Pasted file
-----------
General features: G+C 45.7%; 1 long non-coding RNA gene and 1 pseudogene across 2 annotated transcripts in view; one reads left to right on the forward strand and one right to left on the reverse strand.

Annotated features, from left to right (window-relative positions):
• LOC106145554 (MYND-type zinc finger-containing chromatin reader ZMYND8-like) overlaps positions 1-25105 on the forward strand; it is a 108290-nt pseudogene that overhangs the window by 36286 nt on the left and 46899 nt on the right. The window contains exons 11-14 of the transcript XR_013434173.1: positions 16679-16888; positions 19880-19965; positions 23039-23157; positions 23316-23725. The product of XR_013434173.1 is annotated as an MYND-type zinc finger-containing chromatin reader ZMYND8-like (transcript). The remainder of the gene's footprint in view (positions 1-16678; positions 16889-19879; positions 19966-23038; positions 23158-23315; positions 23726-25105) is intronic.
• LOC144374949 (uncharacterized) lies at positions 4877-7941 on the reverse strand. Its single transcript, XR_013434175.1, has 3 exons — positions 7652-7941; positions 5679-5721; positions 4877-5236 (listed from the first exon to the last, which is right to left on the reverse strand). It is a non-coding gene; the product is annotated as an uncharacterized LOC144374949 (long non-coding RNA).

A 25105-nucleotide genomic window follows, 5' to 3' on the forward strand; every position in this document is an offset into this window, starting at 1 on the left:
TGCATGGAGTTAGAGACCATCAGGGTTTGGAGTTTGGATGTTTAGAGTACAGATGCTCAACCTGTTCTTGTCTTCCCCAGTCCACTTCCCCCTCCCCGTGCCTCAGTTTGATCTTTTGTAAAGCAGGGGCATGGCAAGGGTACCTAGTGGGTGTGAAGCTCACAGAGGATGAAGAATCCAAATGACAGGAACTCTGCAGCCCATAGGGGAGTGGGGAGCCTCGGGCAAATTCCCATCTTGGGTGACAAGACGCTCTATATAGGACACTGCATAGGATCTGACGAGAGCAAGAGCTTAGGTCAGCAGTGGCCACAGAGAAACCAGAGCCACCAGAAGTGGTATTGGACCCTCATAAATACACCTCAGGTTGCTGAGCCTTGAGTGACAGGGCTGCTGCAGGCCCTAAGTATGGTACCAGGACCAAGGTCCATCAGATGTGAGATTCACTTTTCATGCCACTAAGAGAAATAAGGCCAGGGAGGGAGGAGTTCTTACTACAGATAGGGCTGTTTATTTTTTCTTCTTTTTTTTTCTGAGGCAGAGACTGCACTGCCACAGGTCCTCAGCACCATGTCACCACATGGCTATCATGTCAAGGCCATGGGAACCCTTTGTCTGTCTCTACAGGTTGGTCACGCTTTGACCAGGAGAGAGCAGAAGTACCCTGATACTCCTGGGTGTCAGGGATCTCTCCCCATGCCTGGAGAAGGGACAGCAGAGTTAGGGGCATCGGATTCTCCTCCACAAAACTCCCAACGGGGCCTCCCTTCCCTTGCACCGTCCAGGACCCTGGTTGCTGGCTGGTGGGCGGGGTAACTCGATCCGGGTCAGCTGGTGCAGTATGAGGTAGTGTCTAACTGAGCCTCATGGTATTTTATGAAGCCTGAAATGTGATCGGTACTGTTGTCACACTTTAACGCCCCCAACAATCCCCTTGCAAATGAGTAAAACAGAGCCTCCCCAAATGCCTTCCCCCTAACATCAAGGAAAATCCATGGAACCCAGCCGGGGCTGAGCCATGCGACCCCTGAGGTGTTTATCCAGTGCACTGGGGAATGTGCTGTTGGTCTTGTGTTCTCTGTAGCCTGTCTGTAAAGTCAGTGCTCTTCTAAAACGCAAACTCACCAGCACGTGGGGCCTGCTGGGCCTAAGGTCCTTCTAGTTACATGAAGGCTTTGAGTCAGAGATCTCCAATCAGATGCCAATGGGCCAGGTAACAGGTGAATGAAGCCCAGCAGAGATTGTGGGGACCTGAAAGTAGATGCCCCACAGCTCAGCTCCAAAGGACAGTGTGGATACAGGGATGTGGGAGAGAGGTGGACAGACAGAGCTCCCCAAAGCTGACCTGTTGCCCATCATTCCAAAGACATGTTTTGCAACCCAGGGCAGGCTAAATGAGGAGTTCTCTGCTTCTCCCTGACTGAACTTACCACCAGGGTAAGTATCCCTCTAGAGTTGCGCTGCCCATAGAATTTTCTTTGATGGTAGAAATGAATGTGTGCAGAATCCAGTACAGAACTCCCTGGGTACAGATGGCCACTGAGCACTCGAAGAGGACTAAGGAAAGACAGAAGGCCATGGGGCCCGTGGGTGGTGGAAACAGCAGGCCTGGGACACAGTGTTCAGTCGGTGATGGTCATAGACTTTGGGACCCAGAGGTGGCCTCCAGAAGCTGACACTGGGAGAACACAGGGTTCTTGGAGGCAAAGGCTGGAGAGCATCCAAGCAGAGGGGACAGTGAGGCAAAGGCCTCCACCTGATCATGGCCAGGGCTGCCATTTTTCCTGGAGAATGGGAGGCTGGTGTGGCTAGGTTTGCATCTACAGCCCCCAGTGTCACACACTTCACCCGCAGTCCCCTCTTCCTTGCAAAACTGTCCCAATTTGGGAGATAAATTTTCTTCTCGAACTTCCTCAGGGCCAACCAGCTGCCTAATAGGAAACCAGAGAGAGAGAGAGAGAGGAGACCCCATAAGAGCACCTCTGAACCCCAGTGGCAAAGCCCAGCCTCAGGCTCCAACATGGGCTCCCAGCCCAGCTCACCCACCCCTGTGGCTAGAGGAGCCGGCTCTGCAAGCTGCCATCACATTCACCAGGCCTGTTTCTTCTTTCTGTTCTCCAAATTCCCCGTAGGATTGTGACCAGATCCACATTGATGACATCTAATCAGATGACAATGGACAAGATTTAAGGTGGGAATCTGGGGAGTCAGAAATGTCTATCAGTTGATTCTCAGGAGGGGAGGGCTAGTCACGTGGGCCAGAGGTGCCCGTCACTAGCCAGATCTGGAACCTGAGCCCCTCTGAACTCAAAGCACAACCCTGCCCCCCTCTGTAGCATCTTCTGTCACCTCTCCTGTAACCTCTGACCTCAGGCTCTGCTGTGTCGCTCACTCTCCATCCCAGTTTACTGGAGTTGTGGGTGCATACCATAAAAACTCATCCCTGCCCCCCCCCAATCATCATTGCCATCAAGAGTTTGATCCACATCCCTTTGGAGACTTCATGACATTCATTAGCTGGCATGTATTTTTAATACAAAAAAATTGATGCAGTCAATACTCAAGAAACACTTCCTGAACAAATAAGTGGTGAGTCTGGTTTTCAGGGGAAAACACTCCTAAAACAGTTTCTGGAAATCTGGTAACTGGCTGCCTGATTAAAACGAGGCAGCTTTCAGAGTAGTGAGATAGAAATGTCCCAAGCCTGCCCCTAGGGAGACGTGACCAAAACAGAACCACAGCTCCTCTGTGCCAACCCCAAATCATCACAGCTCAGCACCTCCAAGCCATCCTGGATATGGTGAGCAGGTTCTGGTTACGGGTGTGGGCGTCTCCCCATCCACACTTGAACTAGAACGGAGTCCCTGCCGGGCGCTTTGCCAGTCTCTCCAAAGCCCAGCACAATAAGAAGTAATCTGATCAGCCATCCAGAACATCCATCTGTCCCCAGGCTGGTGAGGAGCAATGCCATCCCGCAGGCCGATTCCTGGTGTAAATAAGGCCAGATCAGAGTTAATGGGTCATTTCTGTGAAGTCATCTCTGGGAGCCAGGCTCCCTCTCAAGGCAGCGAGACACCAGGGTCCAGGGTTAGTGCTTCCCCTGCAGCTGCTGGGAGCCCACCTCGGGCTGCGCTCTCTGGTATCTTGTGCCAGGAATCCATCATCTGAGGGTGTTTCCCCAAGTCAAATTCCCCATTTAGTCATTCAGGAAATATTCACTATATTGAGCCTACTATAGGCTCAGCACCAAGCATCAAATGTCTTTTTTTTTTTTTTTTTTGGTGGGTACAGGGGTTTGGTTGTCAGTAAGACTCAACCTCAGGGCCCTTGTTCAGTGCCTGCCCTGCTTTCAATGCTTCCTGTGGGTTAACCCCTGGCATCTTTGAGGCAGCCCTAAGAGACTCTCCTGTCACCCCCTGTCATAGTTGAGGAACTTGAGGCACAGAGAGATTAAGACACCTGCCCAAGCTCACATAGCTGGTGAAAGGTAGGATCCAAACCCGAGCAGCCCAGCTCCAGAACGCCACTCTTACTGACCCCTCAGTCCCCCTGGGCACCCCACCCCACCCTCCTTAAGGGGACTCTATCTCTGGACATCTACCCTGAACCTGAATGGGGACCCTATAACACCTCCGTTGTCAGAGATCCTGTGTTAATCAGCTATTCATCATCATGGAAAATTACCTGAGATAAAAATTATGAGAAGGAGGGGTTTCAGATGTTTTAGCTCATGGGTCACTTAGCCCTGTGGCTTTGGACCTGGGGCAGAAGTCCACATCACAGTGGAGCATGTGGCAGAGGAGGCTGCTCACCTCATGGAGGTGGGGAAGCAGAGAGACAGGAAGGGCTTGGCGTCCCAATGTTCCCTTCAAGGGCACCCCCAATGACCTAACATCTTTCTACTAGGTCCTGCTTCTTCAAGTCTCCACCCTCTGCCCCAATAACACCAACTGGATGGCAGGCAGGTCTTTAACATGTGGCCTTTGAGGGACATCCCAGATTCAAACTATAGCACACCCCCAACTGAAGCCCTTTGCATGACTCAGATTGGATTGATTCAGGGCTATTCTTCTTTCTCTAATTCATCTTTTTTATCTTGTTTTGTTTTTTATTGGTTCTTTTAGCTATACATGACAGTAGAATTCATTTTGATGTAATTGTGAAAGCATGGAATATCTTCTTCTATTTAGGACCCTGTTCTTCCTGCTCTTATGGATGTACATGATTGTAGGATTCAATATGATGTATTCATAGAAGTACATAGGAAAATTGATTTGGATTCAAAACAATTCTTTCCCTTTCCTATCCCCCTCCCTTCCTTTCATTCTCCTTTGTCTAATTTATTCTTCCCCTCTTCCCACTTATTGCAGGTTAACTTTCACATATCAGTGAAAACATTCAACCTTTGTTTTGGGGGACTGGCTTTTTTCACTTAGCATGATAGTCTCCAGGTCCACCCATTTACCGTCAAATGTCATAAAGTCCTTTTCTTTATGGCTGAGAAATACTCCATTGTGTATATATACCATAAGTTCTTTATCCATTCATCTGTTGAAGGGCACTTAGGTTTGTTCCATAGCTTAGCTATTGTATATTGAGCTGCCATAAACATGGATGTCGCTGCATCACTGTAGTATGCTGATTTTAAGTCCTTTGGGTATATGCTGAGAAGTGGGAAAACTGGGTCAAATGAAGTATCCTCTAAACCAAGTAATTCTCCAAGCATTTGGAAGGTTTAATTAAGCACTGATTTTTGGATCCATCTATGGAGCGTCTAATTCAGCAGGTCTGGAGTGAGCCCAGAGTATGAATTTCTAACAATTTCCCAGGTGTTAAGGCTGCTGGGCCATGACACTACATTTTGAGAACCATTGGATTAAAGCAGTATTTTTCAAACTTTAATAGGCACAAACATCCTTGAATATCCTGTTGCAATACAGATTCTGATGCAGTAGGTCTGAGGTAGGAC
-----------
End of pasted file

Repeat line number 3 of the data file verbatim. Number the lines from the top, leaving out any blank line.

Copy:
• LOC106145554 (MYND-type zinc finger-containing chromatin reader ZMYND8-like) overlaps positions 1-25105 on the forward strand; it is a 108290-nt pseudogene that overhangs the window by 36286 nt on the left and 46899 nt on the right. The window contains exons 11-14 of the transcript XR_013434173.1: positions 16679-16888; positions 19880-19965; positions 23039-23157; positions 23316-23725. The product of XR_013434173.1 is annotated as an MYND-type zinc finger-containing chromatin reader ZMYND8-like (transcript). The remainder of the gene's footprint in view (positions 1-16678; positions 16889-19879; positions 19966-23038; positions 23158-23315; positions 23726-25105) is intronic.